The Equal Rights Amendment


Cordelia Kuiper Rauch, Assistant Editor-In-Chief

In the United States Constitution, the word “women” is never used. This omission means that, even in 2021, women are still not guaranteed equal rights to men. 

For over 100 years, women have sought to change their unrecognized status by amending the Constitution. In 1923, the Equal Rights Amendment (ERA) was introduced to Congress. It guarantees women complete and equal rights, stating, “… equality of rights under the law shall not be denied or abridged by the United States or by any State on account of sex.” The ERA was voted down in 1923 and continued to be denied up until the modern women’s rights movement when in 1972 it passed in Congress. To finalize the amendment, it needed to then be ratified by 38 state legislatures, and Congress set an arbitrary deadline of 7 years for this step to occur. However, it fell short by three states and has languished ever since.  

Now, however, the possibility of at last amending the Constitution is close at hand. On March 17th, in a 222-204 vote, the House of Representatives passed legislation that would allow the ERA to reach 38 states by counting the three states that voted for it after the deadline (the last being Virginia, which ratified it in 2020). All that remains is for the Senate to remove the 7-year deadline, but it is unclear if or when they will do so. 

The ERA has the potential to guarantee equal pay, prevent pregnancy discrimination, and provide increased protections for women, including resources to combat sexual harassment and domestic violence. 

While securing these rights would not be immediate, the ERA from the outset would set an important principle. As Ruth Bater Ginsburg stated in a 2017 interview, “I would like to be able to take out my pocket constitution and say that the equal citizenship stature of men and women is a fundamental tenant of our society.” The ERA would allow the Supreme Court of the United States to rule on inequality on the basis of sex and ensure future legislation is equal. It would additionally empower Congress to pass laws that prevent sex discrimination, which is currently restricted. For example, the Supreme Court in 2000 struck down a clause in the Violence Against Women Act that would have given women the ability to sue their attackers, but under the ERA this clause would have been upheld.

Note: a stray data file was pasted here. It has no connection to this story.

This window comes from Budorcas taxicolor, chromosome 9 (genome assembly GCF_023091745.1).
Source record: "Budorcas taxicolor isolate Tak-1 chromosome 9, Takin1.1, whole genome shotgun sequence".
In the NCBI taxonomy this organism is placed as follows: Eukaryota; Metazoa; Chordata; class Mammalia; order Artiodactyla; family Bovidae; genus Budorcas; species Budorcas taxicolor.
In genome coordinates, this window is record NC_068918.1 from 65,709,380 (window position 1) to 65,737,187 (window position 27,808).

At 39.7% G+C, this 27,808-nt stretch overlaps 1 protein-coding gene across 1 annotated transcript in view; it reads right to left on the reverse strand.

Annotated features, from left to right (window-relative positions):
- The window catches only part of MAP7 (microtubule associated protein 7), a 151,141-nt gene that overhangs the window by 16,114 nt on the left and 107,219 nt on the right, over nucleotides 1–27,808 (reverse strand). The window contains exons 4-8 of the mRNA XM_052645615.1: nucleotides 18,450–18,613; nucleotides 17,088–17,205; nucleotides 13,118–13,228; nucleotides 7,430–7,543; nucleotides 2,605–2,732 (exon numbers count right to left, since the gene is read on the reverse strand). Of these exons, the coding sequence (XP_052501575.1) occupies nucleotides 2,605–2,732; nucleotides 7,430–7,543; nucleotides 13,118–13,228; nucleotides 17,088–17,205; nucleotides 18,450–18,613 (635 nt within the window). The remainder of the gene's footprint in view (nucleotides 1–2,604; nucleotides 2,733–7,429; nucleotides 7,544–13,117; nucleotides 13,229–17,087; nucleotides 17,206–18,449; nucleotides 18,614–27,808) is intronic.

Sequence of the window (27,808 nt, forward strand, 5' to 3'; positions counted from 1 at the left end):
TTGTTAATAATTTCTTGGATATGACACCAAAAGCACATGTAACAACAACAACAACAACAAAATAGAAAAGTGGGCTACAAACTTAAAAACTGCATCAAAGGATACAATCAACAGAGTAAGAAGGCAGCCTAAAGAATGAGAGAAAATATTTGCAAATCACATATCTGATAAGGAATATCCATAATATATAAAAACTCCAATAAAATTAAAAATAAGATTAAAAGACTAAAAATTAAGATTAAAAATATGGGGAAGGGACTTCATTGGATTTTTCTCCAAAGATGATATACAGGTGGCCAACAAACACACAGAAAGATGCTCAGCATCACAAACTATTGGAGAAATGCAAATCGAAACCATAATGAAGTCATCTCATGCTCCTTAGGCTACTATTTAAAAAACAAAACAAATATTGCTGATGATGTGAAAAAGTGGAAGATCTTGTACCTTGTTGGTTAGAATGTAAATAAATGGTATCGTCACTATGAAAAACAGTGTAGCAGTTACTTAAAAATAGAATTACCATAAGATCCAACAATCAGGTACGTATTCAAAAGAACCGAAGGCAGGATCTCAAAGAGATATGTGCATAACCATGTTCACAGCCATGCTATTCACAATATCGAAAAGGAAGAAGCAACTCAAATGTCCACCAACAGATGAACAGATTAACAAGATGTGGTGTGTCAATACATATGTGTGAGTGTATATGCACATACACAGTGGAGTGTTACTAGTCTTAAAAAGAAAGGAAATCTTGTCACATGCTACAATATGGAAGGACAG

While almost 80% of Americans in 2020 supported the its ratification, the majority of Republican officials opposed the ERA, despite the party backing it in the 1970s. A likely reason for this shift is that the Republican Party now for the most part opposes abortion, and it is possible that the ERA would override state-level abortion restrictions. Indeed, in New Mexico where the ERA was adopted into the state Constitution, the New Mexico Supreme Court ruled that restricting abortion violated the ERA.

Will 2021 finally be the year that the United States recognizes that all men – and women – are created equal? The world must keep an eye on the Senate to find out.